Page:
Extreme congestion (was Re: inter-domain link recovery)

Sean Donelan sean at donelan.com
Thu Aug 16 03:39:14 UTC 2007


[...Lots of good stuff deleted to get to this point...]

On Wed, 15 Aug 2007, Fred Baker wrote:
> So I would suggest that a third thing that can be done, after the other two 
> avenues have been exhausted, is to decide to not start new sessions unless 
> there is some reasonable chance that they will be able to accomplish their 
> work. This is a burden I would not want to put on the host, because the 
> probability is vanishingly small - any competent network operator is going to 
> solve the problem with money if it is other than transient. But from where I 
> sit, it looks like the "simplest, cheapest, and most reliable" place to 
> detect overwhelming congestion is at the congested link, and given that 
> sessions tend to be of finite duration and present semi-predictable loads, if 
> you want to allow established sessions to complete, you want to run the 
> established sessions in preference to new ones. The thing to do is delay the 
> initiation of new sessions.

I view this as part of the flash crowd family of congestion problems, a 
combination of a rapid increase in demand and a rapid decrease in 
capacity.  But instead of targeting a single destination, the impact is
across multiple networks in the region.

In the flash crowd cases (including DDOS variations), the place to respond 
(Note: the word change from "detect" to "respond") to extreme congestion 
does not seem toe be at the congested link but several hops upstream of 
the congested link. Current "effective practice" seems to be 1-2 ASN's 
away from the congested/failure point, but that may just also be the 
distance to reach "effective" ISP backbone engineer response.



> If I had an ICMP that went to the application, and if I trusted the 
> application to obey me, I might very well say "dear browser or p2p 
> application, I know you want to open 4-7 TCP sessions at a time, but for the 
> coming 60 seconds could I convince you to open only one at a time?". I 
> suspect that would go a long way. But there is a trust issue - would 
> enterprise firewalls let it get to the host, would the host be able to get it 
> to the application, would the application honor it, and would the ISP trust 
> the enterprise/host/application to do so? is ddos possible? <mumble>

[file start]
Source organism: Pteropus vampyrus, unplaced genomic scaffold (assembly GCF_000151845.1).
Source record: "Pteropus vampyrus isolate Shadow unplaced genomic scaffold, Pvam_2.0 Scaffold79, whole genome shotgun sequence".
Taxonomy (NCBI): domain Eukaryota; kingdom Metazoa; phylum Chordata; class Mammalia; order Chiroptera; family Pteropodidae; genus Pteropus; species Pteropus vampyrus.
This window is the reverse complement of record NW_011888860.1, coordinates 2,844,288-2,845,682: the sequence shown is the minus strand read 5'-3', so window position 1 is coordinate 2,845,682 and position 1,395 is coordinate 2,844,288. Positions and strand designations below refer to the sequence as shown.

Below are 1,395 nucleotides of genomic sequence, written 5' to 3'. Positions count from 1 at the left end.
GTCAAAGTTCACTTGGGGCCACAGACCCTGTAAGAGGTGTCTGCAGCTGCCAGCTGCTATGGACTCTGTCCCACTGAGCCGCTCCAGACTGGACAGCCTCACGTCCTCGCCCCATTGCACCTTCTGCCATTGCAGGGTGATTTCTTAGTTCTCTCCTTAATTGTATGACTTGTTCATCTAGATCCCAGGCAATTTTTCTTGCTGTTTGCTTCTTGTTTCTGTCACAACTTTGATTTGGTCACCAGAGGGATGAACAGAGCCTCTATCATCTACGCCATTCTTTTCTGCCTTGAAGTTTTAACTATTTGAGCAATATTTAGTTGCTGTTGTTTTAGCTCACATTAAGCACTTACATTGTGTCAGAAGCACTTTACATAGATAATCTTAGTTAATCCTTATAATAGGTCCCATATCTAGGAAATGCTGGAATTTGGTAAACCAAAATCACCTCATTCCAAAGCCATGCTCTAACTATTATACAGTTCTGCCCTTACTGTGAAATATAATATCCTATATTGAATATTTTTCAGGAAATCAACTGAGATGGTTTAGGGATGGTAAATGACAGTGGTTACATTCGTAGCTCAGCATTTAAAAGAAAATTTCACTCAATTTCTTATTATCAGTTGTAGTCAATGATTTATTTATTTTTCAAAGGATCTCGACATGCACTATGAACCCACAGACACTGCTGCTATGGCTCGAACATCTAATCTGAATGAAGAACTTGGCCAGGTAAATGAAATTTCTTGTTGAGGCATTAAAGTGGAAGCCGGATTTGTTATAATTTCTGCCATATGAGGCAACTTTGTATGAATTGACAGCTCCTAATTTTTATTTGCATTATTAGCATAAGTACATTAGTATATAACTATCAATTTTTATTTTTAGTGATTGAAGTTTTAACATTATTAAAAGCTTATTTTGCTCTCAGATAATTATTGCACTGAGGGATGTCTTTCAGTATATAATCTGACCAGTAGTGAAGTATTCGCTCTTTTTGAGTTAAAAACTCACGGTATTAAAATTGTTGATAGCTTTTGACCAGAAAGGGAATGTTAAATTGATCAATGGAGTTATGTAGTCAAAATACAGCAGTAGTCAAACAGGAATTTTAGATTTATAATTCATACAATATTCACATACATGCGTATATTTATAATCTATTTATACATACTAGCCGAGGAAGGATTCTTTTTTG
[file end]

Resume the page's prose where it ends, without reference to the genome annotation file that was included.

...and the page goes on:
For the malicious DDOS, of course we don't expect the hosts to obey. 
However, in the more general flash crowd case, I think the expectation of 
hosts following the RFC is pretty strong, although it may take years for
new things to make it into the stacks.  It won't slow down all the 
elephants, but maybe can turn the stampede into just a rampage.  And
the advantage of doing it in the edge host is their scale grow with 
the Internet.

But even if the hosts don't respond to the back-off, it would give the 
edge more in-band trouble-shooting information. For example, ICMP 
"Destination Unreachable - Load shedding in effect. Retry after "N" 
seconds" (where N is stored like the Next-Hop MTU). Sending more packets 
to signal congestion, just makes congestion worse.  However, having an 
explicit Internet "busy signal" is mostly to help network operators 
because firewalls will probably drop those ICMP messages just like PMTU.


> So plan B would be to in some way rate limit the passage of TCP SYN/SYN-ACK 
> and SCTP INIT in such a way that the hosed links remain fully utilized but 
> sessions that have become established get acceptable service (maybe not great 
> service, but they eventually complete without failing).

This would be a useful plan B (or plan F - when things are really 
FUBARed), but I still think you need a way to signal it upstream 1 or 2 
ASNs from the Extreme Congestion to be effective. For example, BGP says 
for all packets for network w.x.y.z with community a, implement back-off 
queue plan B.  Probably not a queue per network in backbone routers, just 
one alternate queue plan B for all networks with that community.  Once
the origin ASN feels things are back to "normal," they can remove the
community from their BGP announcements.

But what should the alternate queue plan B be?

Probably not fixed capacity numbers, but a distributed percentage across
different upstreams.

   Session protocol start packets (TCP SYN/SYN-ACK, SCTP INIT, etc) 1% queue
   Datagram protocol packets (UDP, ICMP, GRE, etc) 20% queue
   Session protocol established/finish packets (TCP ACK/FIN, etc) normal queue

That values session oriented protocols more than datagram oriented 
protocols during extreme congestion.

Or would it be better to let the datagram protocols fight it out with the 
session oriented protocols, just like normal Internet operations

   Session protocol start packets (TCP SYN/SYN-ACK, SCTP INIT, etc) 1% queue
   Everything else (UDP, ICMP, GRE, TCP ACK/FIN, etc) normal queue

And finally why only do this during extreme congestion?  Why not always
do it?



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